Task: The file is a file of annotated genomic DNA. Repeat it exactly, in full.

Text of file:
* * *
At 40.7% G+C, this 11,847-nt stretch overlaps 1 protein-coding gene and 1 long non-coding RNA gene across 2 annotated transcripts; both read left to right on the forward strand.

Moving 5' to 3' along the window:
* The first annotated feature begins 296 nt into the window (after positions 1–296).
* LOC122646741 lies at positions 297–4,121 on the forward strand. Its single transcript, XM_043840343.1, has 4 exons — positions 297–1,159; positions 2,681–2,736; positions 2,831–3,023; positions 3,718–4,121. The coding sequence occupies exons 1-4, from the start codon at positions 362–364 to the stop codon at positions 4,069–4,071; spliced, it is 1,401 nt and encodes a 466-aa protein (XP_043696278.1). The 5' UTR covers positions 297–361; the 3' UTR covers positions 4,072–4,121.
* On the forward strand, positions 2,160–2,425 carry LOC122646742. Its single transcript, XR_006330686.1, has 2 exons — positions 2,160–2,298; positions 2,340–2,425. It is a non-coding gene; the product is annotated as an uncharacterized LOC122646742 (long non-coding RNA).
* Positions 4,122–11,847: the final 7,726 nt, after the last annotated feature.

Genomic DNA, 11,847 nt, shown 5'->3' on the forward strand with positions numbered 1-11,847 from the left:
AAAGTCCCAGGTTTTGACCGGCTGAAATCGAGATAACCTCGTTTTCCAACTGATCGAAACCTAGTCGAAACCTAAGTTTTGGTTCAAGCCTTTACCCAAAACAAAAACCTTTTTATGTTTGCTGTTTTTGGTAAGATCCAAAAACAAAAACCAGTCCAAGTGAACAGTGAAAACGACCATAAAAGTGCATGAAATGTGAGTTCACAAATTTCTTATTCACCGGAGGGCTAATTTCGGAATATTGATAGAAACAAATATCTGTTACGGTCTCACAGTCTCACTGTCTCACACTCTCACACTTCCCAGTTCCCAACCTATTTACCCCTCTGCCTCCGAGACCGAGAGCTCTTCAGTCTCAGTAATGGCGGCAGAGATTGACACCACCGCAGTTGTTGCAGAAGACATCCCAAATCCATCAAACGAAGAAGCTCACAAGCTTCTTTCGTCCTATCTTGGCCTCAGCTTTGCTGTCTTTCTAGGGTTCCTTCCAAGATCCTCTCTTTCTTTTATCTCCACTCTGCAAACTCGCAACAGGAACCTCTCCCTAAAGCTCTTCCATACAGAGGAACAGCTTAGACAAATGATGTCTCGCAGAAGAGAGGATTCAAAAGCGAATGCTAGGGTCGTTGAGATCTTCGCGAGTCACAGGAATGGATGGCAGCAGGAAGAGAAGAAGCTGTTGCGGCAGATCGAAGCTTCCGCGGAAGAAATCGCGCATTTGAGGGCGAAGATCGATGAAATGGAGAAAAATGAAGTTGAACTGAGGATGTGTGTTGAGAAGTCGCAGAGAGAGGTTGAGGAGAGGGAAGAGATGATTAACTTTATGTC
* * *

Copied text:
At 40.7% G+C, this 11,847-nt stretch overlaps 1 protein-coding gene and 1 long non-coding RNA gene across 2 annotated transcripts; both read left to right on the forward strand.

Moving 5' to 3' along the window:
* The first annotated feature begins 296 nt into the window (after positions 1–296).
* LOC122646741 lies at positions 297–4,121 on the forward strand. Its single transcript, XM_043840343.1, has 4 exons — positions 297–1,159; positions 2,681–2,736; positions 2,831–3,023; positions 3,718–4,121. The coding sequence occupies exons 1-4, from the start codon at positions 362–364 to the stop codon at positions 4,069–4,071; spliced, it is 1,401 nt and encodes a 466-aa protein (XP_043696278.1). The 5' UTR covers positions 297–361; the 3' UTR covers positions 4,072–4,121.
* On the forward strand, positions 2,160–2,425 carry LOC122646742. Its single transcript, XR_006330686.1, has 2 exons — positions 2,160–2,298; positions 2,340–2,425. It is a non-coding gene; the product is annotated as an uncharacterized LOC122646742 (long non-coding RNA).
* Positions 4,122–11,847: the final 7,726 nt, after the last annotated feature.

Genomic DNA, 11,847 nt, shown 5'->3' on the forward strand with positions numbered 1-11,847 from the left:
AAAGTCCCAGGTTTTGACCGGCTGAAATCGAGATAACCTCGTTTTCCAACTGATCGAAACCTAGTCGAAACCTAAGTTTTGGTTCAAGCCTTTACCCAAAACAAAAACCTTTTTATGTTTGCTGTTTTTGGTAAGATCCAAAAACAAAAACCAGTCCAAGTGAACAGTGAAAACGACCATAAAAGTGCATGAAATGTGAGTTCACAAATTTCTTATTCACCGGAGGGCTAATTTCGGAATATTGATAGAAACAAATATCTGTTACGGTCTCACAGTCTCACTGTCTCACACTCTCACACTTCCCAGTTCCCAACCTATTTACCCCTCTGCCTCCGAGACCGAGAGCTCTTCAGTCTCAGTAATGGCGGCAGAGATTGACACCACCGCAGTTGTTGCAGAAGACATCCCAAATCCATCAAACGAAGAAGCTCACAAGCTTCTTTCGTCCTATCTTGGCCTCAGCTTTGCTGTCTTTCTAGGGTTCCTTCCAAGATCCTCTCTTTCTTTTATCTCCACTCTGCAAACTCGCAACAGGAACCTCTCCCTAAAGCTCTTCCATACAGAGGAACAGCTTAGACAAATGATGTCTCGCAGAAGAGAGGATTCAAAAGCGAATGCTAGGGTCGTTGAGATCTTCGCGAGTCACAGGAATGGATGGCAGCAGGAAGAGAAGAAGCTGTTGCGGCAGATCGAAGCTTCCGCGGAAGAAATCGCGCATTTGAGGGCGAAGATCGATGAAATGGAGAAAAATGAAGTTGAACTGAGGATGTGTGTTGAGAAGTCGCAGAGAGAGGTTGAGGAGAGGGAAGAGATGATTAACTTTATGTC